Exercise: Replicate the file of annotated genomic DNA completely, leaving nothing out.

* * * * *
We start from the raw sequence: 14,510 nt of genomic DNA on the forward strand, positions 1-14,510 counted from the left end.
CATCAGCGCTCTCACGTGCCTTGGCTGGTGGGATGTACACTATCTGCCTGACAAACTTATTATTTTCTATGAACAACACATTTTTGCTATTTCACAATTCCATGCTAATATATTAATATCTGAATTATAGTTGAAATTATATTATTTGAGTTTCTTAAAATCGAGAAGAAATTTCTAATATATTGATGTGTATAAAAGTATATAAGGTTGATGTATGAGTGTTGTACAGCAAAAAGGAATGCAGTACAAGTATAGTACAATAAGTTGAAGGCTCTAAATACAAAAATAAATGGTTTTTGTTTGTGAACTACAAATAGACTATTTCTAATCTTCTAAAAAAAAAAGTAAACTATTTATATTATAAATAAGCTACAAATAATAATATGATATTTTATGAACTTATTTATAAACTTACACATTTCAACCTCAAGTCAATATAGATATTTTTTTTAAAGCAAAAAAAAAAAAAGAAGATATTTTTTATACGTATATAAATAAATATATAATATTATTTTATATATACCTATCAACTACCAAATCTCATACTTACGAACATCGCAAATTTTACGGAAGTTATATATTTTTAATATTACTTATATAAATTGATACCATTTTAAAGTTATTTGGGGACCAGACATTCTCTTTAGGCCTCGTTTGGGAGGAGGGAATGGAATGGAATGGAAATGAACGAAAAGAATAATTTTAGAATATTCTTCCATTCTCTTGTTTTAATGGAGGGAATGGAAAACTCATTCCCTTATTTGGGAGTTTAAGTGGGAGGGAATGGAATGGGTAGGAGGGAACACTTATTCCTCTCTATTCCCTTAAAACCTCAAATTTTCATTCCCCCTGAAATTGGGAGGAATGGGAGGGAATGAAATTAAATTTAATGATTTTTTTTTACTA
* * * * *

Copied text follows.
We start from the raw sequence: 14,510 nt of genomic DNA on the forward strand, positions 1-14,510 counted from the left end.
CATCAGCGCTCTCACGTGCCTTGGCTGGTGGGATGTACACTATCTGCCTGACAAACTTATTATTTTCTATGAACAACACATTTTTGCTATTTCACAATTCCATGCTAATATATTAATATCTGAATTATAGTTGAAATTATATTATTTGAGTTTCTTAAAATCGAGAAGAAATTTCTAATATATTGATGTGTATAAAAGTATATAAGGTTGATGTATGAGTGTTGTACAGCAAAAAGGAATGCAGTACAAGTATAGTACAATAAGTTGAAGGCTCTAAATACAAAAATAAATGGTTTTTGTTTGTGAACTACAAATAGACTATTTCTAATCTTCTAAAAAAAAAAGTAAACTATTTATATTATAAATAAGCTACAAATAATAATATGATATTTTATGAACTTATTTATAAACTTACACATTTCAACCTCAAGTCAATATAGATATTTTTTTTAAAGCAAAAAAAAAAAAAGAAGATATTTTTTATACGTATATAAATAAATATATAATATTATTTTATATATACCTATCAACTACCAAATCTCATACTTACGAACATCGCAAATTTTACGGAAGTTATATATTTTTAATATTACTTATATAAATTGATACCATTTTAAAGTTATTTGGGGACCAGACATTCTCTTTAGGCCTCGTTTGGGAGGAGGGAATGGAATGGAATGGAAATGAACGAAAAGAATAATTTTAGAATATTCTTCCATTCTCTTGTTTTAATGGAGGGAATGGAAAACTCATTCCCTTATTTGGGAGTTTAAGTGGGAGGGAATGGAATGGGTAGGAGGGAACACTTATTCCTCTCTATTCCCTTAAAACCTCAAATTTTCATTCCCCCTGAAATTGGGAGGAATGGGAGGGAATGAAATTAAATTTAATGATTTTTTTTTACTA